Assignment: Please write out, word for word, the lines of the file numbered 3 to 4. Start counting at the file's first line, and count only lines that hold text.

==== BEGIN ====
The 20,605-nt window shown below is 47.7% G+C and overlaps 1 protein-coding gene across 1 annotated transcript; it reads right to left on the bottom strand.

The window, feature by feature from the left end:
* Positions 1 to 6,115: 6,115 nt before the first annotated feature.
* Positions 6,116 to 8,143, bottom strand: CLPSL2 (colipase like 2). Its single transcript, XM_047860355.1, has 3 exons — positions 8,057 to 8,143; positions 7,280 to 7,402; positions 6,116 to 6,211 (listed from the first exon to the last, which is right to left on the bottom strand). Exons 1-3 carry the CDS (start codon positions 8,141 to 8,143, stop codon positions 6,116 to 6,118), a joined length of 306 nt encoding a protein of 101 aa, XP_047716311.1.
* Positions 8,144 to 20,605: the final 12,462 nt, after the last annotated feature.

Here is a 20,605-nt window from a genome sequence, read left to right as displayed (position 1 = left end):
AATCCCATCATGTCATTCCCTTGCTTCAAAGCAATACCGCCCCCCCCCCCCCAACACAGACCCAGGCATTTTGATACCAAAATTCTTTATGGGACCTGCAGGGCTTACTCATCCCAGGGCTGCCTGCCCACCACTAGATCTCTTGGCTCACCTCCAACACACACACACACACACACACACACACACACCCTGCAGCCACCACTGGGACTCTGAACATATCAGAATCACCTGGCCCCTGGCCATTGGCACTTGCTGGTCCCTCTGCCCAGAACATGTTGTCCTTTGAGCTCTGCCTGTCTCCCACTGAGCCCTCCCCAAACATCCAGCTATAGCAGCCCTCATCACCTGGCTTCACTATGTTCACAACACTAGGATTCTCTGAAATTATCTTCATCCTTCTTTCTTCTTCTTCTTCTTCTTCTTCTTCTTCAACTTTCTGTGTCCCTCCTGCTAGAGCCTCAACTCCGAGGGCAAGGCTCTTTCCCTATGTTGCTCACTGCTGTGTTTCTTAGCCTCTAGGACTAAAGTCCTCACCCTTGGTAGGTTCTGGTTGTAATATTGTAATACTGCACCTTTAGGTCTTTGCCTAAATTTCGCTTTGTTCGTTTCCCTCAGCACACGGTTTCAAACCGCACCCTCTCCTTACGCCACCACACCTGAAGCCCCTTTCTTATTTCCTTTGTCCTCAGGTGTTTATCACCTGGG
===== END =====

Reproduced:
* Positions 1 to 6,115: 6,115 nt before the first annotated feature.
* Positions 6,116 to 8,143, bottom strand: CLPSL2 (colipase like 2). Its single transcript, XM_047860355.1, has 3 exons — positions 8,057 to 8,143; positions 7,280 to 7,402; positions 6,116 to 6,211 (listed from the first exon to the last, which is right to left on the bottom strand). Exons 1-3 carry the CDS (start codon positions 8,141 to 8,143, stop codon positions 6,116 to 6,118), a joined length of 306 nt encoding a protein of 101 aa, XP_047716311.1.